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Trusted local news leader for Prescott area communities since 1882
5:48 AM Sat, Nov. 17th

Bill would require more tests for elderly drivers

'We've got people with white canes driving, and people who can't walk driving.'

– Rep. Mike Gleason, 74, who has introduced a bill which would require drivers age 75 and older to take more frequent vision and driving tests to renew their licenses

PHOENIX - Rep. Mike Gleason wants the auto licensing law changed for older drivers - including himself.

The 74-year-old Sun City West Republican introduced a bill that would require drivers 75 and older to get new licenses every two years.

They would have to pass a vision test and a driving test each time if Gleason's proposal wins approval.

"We've got people with white canes driving, and people who can't walk driving," he said.

The current requirement is renewal every five years.

Gleason said he doesn't doubt that older drivers will oppose his bill but that he doesn't care since he can't run again.

Besides, he said, "I'm probably the first one who's going to have to take the test. If we're picking on anyone, we're picking on me."

The Arizona Automobile Association and American Association of Retired Persons do oppose the bill, saying the key criterion should be an individual's ability to drive, not an arbitrary age.

"No study indicates that age in itself is a driving safety problem," AARP representative Mike Donnelly said.

Representative Henry Camarot of Prescott, whom the bill would also affect personally, said he has not yet had a chance to study the proposal but didn't think he minded the idea.

"My first reaction is, I'm 77 and I think it's a good idea," Camarot said. "I want to look at the bill to see if there is room for compromise, but the idea doesn't offend me."

Two Prescott drivers in the targeted age bracket the Courier contacted weren't enthralled with the idea, though.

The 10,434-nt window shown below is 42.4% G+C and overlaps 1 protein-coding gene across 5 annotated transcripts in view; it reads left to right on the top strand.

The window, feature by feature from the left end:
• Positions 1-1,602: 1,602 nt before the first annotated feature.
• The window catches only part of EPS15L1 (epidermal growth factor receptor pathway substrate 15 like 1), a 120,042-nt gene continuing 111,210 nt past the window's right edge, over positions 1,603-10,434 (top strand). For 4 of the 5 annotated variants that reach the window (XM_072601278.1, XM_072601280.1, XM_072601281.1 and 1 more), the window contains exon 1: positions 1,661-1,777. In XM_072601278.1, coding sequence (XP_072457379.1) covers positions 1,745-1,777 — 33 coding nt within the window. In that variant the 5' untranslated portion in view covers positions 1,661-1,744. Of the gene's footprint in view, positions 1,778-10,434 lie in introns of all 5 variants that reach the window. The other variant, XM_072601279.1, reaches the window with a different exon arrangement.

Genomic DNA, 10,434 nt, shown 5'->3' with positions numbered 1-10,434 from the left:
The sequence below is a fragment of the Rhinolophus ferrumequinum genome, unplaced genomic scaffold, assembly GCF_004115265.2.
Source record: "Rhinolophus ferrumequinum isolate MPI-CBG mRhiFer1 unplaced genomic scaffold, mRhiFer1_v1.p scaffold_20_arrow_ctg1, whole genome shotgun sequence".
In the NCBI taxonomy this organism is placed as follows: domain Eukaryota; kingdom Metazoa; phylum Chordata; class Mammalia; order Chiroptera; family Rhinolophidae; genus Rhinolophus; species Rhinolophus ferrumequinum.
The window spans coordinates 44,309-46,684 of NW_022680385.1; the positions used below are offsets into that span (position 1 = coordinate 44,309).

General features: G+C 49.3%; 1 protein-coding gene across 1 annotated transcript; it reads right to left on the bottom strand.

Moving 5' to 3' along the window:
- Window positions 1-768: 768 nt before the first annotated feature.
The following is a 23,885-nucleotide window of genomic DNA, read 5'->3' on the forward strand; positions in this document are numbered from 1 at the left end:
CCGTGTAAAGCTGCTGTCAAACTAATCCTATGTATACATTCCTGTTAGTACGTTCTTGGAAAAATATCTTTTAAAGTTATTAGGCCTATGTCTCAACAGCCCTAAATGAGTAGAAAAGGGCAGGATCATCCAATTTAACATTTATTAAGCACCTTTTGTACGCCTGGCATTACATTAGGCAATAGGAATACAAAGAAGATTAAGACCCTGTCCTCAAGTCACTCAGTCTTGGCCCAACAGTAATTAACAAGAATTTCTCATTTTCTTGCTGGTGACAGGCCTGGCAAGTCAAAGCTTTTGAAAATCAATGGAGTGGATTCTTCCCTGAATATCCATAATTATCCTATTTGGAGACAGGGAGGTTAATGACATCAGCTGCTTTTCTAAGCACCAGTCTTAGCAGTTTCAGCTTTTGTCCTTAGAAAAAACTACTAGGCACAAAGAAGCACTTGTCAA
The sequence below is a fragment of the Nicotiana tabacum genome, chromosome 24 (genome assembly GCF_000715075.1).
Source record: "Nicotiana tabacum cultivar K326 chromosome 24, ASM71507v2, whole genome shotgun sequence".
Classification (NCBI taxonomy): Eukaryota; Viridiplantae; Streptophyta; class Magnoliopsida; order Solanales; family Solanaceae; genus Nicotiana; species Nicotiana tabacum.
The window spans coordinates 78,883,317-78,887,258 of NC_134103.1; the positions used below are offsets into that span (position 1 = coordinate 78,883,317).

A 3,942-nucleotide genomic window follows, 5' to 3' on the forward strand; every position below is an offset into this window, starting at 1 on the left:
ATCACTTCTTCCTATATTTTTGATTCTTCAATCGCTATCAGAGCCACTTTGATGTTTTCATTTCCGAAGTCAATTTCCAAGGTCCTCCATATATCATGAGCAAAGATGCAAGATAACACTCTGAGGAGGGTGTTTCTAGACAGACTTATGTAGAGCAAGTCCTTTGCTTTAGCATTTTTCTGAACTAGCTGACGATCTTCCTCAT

Virginia Williams, who is past 75, said, "I think there should be other considerations taken before such a thing is passed" and that age should not be "the only criterion." Motorists in that age bracket, she added, often "are better drivers than younger people."

Echoing that view was Walt Hillman, 75, who said he thinks that legislators should instead "go after the 16- to 21-year-olds who don't always look to see where they're going" and who "cause most of the accidents."

Hillman also voiced a concern over the effective date of any such legislation. From a personal standpoint, he said, "I just renewed for five years" and wondered whether the renewal would remain in effect for that span should the legislation gain approval.

Motor Vehicle Department officials, police, doctors or anyone else can request a review for problem drivers, and there were about 1,600 such requests last year.

At present, Arizonans don't have to renew their licenses until they reach 65, although they must take a vision test and update their photos at least every 12 years.

Drivers age 60 and older had to appear in person for a vision test and renewal every five years until 1999, when lawmakers raised the age requirement to 65.

Lt. Frank Lopez, local commander of the Prescott Department of Public Safety Highway Patrol, said he thinks more reviews of senior drivers would be advantageous, that there are many people currently driving who have no business behind the wheel.

"They come in and they can't remember their wives' names or their husbands' names," Lopez said, "but they still want to drive."

Another Sun City legislator, Republican Sen. Ed Cirillo of Sun City West, said he sees a lot of people driving who shouldn't be driving but that they have little alternative. He said he wouldn't support further restrictions on older drivers until mass transit improves.